WRCB: Would you do it again?

David: Absolutely.  From the early response I've gotten to it, I know I've done something worthwhile.  It has brought tears to some people, and it has made others laugh out loud.  Some have thanked me for including a deceased loved one in the book; they say it proves their lives had meaning.  That's important to me.  And some are amusingly fearful of the reaction they'll get when readers see the bad hairstyles and fashions they so proudly sported in years gone by.  I figured the book would be primarily of local interest, but I've already taken orders and shipped copies to Michigan, Ohio, California, and New Zealand...before the book officially "came out!"  So no question, I would definitely do it again.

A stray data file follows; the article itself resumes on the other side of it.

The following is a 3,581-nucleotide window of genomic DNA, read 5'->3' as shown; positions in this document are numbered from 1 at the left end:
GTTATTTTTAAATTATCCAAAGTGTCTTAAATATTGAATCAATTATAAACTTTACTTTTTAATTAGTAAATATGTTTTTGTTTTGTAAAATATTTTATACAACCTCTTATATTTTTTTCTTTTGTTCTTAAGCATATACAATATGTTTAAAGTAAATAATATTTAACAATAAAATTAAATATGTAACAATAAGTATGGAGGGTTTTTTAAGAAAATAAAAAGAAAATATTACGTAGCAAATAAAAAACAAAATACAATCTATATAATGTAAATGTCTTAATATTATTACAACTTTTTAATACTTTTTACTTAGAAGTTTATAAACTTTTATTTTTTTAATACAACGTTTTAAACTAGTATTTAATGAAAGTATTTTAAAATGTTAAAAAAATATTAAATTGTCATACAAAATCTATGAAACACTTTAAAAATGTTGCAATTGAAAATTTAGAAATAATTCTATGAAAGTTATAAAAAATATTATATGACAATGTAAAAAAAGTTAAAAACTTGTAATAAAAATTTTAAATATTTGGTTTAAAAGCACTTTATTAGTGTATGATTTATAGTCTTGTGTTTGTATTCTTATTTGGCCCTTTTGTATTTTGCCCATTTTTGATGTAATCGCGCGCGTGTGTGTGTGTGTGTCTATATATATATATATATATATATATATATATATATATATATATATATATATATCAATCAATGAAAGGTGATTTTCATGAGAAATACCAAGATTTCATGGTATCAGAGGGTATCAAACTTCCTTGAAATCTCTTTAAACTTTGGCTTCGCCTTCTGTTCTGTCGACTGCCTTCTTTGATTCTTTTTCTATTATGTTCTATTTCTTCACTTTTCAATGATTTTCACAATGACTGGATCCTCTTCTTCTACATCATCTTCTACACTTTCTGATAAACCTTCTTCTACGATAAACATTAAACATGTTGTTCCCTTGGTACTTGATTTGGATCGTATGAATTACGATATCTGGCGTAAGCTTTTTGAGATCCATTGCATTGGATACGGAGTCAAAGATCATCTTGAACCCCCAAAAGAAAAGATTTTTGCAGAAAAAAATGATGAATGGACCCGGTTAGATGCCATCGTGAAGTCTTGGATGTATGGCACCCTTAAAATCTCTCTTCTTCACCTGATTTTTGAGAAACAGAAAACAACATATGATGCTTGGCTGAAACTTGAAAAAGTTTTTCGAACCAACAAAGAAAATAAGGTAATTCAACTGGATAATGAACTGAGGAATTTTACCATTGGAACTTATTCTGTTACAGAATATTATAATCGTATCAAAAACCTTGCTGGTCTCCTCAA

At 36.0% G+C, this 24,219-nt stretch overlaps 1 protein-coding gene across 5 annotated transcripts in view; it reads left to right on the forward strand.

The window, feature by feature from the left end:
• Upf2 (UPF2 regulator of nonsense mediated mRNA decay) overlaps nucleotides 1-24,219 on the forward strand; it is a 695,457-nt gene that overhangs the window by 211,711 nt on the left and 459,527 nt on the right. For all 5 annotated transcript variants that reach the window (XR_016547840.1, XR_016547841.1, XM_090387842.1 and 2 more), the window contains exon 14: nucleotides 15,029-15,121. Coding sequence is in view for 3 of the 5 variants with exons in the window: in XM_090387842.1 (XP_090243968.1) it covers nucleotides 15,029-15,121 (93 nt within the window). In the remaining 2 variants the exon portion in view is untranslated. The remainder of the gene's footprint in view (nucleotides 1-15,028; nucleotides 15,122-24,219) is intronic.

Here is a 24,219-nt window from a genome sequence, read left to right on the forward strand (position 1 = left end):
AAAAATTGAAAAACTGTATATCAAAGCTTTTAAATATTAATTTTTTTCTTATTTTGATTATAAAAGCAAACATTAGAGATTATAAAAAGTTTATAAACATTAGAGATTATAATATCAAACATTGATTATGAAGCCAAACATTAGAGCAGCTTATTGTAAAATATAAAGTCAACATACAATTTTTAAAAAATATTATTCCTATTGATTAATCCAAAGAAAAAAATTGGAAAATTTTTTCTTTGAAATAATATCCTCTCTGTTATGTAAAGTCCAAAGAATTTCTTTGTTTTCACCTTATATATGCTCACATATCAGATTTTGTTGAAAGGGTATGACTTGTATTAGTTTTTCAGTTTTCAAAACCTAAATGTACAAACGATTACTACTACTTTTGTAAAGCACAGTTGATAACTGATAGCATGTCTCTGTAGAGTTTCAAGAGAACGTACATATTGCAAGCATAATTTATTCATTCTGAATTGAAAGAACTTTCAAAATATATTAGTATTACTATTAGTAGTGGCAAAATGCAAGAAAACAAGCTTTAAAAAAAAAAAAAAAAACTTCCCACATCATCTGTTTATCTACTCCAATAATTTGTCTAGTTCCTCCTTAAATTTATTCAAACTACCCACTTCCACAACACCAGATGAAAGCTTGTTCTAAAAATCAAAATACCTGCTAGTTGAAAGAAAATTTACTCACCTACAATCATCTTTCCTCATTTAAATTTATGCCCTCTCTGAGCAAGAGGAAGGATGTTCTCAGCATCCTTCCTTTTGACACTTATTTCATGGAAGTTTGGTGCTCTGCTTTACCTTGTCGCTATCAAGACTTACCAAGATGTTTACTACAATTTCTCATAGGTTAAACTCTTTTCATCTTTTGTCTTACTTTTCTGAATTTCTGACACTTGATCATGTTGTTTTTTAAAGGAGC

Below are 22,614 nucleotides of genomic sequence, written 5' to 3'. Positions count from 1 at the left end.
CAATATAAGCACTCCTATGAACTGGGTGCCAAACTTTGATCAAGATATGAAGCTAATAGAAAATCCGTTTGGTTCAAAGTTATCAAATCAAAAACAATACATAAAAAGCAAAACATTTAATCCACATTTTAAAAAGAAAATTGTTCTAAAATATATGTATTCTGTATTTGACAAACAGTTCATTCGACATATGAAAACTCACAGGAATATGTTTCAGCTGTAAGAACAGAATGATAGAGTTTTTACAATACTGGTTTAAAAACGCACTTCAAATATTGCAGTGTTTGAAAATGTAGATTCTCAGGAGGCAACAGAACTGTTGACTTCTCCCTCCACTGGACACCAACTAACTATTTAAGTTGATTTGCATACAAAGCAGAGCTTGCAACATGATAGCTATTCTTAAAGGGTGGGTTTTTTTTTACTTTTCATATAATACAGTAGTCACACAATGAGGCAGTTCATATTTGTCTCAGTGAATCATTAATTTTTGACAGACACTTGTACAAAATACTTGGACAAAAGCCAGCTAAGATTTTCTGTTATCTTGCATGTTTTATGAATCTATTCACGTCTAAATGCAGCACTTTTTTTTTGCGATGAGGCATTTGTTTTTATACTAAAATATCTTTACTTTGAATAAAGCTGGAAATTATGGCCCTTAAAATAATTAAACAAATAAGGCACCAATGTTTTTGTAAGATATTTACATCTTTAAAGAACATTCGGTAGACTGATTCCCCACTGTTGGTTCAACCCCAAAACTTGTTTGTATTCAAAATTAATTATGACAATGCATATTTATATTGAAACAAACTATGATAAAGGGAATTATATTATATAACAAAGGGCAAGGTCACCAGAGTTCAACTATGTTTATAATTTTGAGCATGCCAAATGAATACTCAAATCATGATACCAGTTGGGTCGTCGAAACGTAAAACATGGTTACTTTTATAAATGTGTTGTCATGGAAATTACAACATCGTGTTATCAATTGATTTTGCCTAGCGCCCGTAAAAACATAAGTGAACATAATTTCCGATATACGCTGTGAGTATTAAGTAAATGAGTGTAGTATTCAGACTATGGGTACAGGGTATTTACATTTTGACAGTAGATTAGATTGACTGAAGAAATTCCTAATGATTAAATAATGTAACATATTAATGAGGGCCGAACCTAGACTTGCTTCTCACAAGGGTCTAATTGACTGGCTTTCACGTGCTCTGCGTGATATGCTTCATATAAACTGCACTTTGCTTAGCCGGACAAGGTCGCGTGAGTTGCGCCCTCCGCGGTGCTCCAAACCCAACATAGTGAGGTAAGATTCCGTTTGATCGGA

WRCB: How much is the book and where can people buy one?

David: From the earliest publicity about the book, people began insisting on autographed copies, which is very flattering.  So to make sure I can do that efficiently, I am selling the book myself at, which is set up to take PayPal and credit card orders.  Or if you prefer to write a check, make it payable to Radio TV Book, P.O. Box 4042, Chattanooga, TN 37405.  The autographed copies are $26, which includes shipping and handling.  I will also be selling autographed copies in the near future at some personal appearances and book signings.  In the near future, it will also be in area bookstores.